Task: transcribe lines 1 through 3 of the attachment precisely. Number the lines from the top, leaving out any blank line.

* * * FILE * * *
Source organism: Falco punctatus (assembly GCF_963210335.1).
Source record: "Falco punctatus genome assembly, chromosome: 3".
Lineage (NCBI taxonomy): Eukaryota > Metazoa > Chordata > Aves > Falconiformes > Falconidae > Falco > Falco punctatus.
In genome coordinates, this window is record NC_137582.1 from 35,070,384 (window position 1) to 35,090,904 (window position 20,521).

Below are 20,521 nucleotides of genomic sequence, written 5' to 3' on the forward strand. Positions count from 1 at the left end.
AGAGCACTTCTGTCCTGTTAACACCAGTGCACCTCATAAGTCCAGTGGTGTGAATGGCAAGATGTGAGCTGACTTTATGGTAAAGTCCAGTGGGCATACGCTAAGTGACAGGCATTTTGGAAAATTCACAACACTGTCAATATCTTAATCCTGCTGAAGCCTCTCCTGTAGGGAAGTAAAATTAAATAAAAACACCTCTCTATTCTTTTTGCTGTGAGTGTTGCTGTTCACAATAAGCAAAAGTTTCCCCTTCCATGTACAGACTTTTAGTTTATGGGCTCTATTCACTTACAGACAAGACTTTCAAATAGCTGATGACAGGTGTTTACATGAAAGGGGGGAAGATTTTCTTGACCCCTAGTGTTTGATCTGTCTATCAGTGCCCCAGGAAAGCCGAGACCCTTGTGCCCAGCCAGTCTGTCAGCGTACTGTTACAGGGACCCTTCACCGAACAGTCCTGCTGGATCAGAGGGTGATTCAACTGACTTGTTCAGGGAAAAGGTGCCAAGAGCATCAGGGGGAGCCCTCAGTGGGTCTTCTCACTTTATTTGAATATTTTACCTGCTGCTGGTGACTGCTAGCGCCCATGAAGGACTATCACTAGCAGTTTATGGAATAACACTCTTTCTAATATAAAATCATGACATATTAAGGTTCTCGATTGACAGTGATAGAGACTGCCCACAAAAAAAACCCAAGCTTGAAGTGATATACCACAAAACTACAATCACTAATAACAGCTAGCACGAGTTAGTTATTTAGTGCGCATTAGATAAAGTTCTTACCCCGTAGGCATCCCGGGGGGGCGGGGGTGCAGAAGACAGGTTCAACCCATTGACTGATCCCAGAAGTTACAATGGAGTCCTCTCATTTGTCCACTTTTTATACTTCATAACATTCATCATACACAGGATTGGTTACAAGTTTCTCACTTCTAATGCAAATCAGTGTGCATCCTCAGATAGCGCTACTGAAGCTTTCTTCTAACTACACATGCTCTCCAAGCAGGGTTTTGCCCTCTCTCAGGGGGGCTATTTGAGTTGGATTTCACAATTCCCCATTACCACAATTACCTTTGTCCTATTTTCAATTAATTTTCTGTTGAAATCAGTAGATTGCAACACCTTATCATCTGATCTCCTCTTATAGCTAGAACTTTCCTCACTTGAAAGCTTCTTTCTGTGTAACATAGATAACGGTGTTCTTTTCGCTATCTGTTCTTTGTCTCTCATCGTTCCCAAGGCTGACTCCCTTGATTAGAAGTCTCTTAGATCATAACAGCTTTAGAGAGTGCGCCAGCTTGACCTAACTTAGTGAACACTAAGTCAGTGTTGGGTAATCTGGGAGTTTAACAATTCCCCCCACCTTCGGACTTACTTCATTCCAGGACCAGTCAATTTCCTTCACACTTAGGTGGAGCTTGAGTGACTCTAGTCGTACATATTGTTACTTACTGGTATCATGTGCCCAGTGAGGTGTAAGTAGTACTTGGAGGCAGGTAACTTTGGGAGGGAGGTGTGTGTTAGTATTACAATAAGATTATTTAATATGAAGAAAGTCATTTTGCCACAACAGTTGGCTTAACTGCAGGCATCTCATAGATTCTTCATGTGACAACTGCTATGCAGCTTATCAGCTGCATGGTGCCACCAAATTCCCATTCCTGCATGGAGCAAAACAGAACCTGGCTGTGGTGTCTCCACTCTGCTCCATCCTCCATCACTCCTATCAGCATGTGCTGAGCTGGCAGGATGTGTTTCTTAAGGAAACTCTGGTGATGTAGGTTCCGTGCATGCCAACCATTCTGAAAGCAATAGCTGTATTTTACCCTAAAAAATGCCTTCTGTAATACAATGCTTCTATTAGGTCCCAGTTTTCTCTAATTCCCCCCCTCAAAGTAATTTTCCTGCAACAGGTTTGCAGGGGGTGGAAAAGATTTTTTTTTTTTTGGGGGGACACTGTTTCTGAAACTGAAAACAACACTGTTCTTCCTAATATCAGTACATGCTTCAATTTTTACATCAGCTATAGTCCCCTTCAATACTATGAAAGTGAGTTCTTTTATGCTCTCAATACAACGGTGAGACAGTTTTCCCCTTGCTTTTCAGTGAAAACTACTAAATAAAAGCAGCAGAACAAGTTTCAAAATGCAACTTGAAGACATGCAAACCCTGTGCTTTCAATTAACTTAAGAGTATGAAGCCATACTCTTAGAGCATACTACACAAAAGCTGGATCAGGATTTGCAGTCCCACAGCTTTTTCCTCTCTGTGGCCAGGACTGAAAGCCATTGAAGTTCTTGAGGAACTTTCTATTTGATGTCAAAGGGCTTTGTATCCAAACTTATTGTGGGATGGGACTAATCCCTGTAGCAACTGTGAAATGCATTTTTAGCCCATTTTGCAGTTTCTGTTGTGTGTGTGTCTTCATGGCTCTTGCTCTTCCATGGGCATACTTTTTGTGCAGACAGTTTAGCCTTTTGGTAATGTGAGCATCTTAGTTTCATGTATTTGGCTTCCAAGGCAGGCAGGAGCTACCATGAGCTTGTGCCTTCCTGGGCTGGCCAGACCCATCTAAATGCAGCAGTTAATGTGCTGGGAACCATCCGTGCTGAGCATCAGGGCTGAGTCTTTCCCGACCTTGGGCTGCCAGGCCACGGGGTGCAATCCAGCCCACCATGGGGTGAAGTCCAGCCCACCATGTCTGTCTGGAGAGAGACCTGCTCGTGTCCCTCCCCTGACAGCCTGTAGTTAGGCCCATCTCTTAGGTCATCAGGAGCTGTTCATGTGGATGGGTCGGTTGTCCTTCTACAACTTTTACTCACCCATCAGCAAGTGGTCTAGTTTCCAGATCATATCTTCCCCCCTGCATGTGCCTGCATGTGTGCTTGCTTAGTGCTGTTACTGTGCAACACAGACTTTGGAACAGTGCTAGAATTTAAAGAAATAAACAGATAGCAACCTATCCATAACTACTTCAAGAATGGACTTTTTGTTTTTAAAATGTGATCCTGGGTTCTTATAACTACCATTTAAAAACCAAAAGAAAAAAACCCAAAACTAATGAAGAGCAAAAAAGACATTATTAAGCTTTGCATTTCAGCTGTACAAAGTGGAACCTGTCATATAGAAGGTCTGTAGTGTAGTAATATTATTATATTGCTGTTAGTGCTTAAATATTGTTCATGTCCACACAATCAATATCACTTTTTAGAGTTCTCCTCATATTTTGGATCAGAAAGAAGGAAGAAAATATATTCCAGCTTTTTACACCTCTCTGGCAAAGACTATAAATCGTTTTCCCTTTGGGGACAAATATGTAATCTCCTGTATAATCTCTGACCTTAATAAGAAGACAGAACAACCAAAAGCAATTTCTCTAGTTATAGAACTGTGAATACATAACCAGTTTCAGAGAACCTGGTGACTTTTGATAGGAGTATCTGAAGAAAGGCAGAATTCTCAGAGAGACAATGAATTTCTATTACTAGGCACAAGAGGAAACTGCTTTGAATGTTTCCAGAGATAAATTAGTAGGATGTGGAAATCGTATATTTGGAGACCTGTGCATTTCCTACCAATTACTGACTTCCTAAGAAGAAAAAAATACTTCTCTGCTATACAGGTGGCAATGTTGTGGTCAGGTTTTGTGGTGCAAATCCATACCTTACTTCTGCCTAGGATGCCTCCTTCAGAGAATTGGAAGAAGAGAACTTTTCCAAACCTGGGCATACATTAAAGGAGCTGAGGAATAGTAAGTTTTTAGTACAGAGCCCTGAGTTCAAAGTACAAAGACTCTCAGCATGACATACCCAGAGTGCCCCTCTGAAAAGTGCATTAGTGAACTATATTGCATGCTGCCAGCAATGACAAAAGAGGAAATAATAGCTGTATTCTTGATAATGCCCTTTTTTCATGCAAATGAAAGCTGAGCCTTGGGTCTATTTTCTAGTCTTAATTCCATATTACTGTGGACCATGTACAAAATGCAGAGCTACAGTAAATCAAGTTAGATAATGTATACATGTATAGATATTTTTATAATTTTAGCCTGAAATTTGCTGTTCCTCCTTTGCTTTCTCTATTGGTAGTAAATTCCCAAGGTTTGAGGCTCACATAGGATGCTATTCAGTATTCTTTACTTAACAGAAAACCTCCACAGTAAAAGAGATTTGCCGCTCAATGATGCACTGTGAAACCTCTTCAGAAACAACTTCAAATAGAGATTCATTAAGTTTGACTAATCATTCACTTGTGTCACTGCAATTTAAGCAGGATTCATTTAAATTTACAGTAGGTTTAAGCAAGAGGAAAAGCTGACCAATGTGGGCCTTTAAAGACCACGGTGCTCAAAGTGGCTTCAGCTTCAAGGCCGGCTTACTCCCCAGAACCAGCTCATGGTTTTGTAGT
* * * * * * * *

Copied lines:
Source organism: Falco punctatus (assembly GCF_963210335.1).
Source record: "Falco punctatus genome assembly, chromosome: 3".
Lineage (NCBI taxonomy): Eukaryota > Metazoa > Chordata > Aves > Falconiformes > Falconidae > Falco > Falco punctatus.